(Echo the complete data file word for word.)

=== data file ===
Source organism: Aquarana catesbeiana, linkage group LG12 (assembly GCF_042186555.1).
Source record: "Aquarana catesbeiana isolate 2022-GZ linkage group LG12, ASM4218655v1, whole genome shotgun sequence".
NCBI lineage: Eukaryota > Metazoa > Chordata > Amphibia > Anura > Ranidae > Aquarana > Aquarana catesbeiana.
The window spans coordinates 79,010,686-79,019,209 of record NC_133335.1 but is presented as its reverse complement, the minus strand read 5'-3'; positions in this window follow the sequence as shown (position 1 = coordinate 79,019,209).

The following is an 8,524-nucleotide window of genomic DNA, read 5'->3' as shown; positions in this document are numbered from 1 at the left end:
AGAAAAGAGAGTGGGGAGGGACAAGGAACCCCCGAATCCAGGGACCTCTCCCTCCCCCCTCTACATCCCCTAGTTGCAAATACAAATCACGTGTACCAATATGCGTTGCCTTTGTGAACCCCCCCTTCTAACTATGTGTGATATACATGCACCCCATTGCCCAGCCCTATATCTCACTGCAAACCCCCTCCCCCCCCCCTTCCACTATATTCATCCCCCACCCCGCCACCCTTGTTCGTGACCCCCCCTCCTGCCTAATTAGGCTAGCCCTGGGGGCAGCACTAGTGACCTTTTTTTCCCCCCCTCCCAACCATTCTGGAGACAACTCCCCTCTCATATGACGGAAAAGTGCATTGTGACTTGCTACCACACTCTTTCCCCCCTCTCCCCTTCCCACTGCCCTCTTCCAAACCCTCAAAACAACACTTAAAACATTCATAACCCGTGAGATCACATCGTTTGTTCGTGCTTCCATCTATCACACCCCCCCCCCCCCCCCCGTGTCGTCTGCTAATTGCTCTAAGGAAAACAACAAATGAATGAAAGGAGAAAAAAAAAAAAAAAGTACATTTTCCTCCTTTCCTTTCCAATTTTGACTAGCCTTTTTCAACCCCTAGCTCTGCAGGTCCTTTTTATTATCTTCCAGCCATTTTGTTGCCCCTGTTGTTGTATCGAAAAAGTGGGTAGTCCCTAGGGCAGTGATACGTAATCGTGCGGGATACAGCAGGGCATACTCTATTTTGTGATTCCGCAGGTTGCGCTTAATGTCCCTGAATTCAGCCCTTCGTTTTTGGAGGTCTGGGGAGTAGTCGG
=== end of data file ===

Source organism: Aquarana catesbeiana, linkage group LG12 (assembly GCF_042186555.1).
Source record: "Aquarana catesbeiana isolate 2022-GZ linkage group LG12, ASM4218655v1, whole genome shotgun sequence".
NCBI lineage: Eukaryota > Metazoa > Chordata > Amphibia > Anura > Ranidae > Aquarana > Aquarana catesbeiana.
The window spans coordinates 79,010,686-79,019,209 of record NC_133335.1 but is presented as its reverse complement, the minus strand read 5'-3'; positions in this window follow the sequence as shown (position 1 = coordinate 79,019,209).

The following is an 8,524-nucleotide window of genomic DNA, read 5'->3' as shown; positions in this document are numbered from 1 at the left end:
AGAAAAGAGAGTGGGGAGGGACAAGGAACCCCCGAATCCAGGGACCTCTCCCTCCCCCCTCTACATCCCCTAGTTGCAAATACAAATCACGTGTACCAATATGCGTTGCCTTTGTGAACCCCCCCTTCTAACTATGTGTGATATACATGCACCCCATTGCCCAGCCCTATATCTCACTGCAAACCCCCTCCCCCCCCCCTTCCACTATATTCATCCCCCACCCCGCCACCCTTGTTCGTGACCCCCCCTCCTGCCTAATTAGGCTAGCCCTGGGGGCAGCACTAGTGACCTTTTTTTCCCCCCCTCCCAACCATTCTGGAGACAACTCCCCTCTCATATGACGGAAAAGTGCATTGTGACTTGCTACCACACTCTTTCCCCCCTCTCCCCTTCCCACTGCCCTCTTCCAAACCCTCAAAACAACACTTAAAACATTCATAACCCGTGAGATCACATCGTTTGTTCGTGCTTCCATCTATCACACCCCCCCCCCCCCCCCCGTGTCGTCTGCTAATTGCTCTAAGGAAAACAACAAATGAATGAAAGGAGAAAAAAAAAAAAAAAGTACATTTTCCTCCTTTCCTTTCCAATTTTGACTAGCCTTTTTCAACCCCTAGCTCTGCAGGTCCTTTTTATTATCTTCCAGCCATTTTGTTGCCCCTGTTGTTGTATCGAAAAAGTGGGTAGTCCCTAGGGCAGTGATACGTAATCGTGCGGGATACAGCAGGGCATACTCTATTTTGTGATTCCGCAGGTTGCGCTTAATGTCCCTGAATTCAGCCCTTCGTTTTTGGAGGTCTGGGGAGTAGTCGG